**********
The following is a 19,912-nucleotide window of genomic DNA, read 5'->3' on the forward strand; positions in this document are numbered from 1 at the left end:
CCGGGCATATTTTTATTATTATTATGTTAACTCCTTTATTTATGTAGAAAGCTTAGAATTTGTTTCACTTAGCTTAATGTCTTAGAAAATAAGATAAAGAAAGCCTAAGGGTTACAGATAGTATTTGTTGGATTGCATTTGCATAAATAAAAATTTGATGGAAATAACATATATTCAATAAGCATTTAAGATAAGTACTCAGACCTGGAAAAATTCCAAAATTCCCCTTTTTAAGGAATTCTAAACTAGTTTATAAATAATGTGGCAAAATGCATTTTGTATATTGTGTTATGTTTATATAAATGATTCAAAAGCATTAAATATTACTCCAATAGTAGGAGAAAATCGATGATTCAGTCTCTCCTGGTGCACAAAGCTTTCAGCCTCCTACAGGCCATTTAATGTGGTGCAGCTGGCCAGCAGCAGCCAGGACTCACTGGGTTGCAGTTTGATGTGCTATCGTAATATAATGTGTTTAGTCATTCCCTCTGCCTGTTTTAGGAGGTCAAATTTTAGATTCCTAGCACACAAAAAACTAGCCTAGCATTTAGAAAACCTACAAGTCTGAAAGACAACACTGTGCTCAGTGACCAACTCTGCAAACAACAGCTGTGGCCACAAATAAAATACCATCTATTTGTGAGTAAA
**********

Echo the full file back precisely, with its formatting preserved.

The following is a 19,912-nucleotide window of genomic DNA, read 5'->3' on the forward strand; positions in this document are numbered from 1 at the left end:
CCGGGCATATTTTTATTATTATTATGTTAACTCCTTTATTTATGTAGAAAGCTTAGAATTTGTTTCACTTAGCTTAATGTCTTAGAAAATAAGATAAAGAAAGCCTAAGGGTTACAGATAGTATTTGTTGGATTGCATTTGCATAAATAAAAATTTGATGGAAATAACATATATTCAATAAGCATTTAAGATAAGTACTCAGACCTGGAAAAATTCCAAAATTCCCCTTTTTAAGGAATTCTAAACTAGTTTATAAATAATGTGGCAAAATGCATTTTGTATATTGTGTTATGTTTATATAAATGATTCAAAAGCATTAAATATTACTCCAATAGTAGGAGAAAATCGATGATTCAGTCTCTCCTGGTGCACAAAGCTTTCAGCCTCCTACAGGCCATTTAATGTGGTGCAGCTGGCCAGCAGCAGCCAGGACTCACTGGGTTGCAGTTTGATGTGCTATCGTAATATAATGTGTTTAGTCATTCCCTCTGCCTGTTTTAGGAGGTCAAATTTTAGATTCCTAGCACACAAAAAACTAGCCTAGCATTTAGAAAACCTACAAGTCTGAAAGACAACACTGTGCTCAGTGACCAACTCTGCAAACAACAGCTGTGGCCACAAATAAAATACCATCTATTTGTGAGTAAA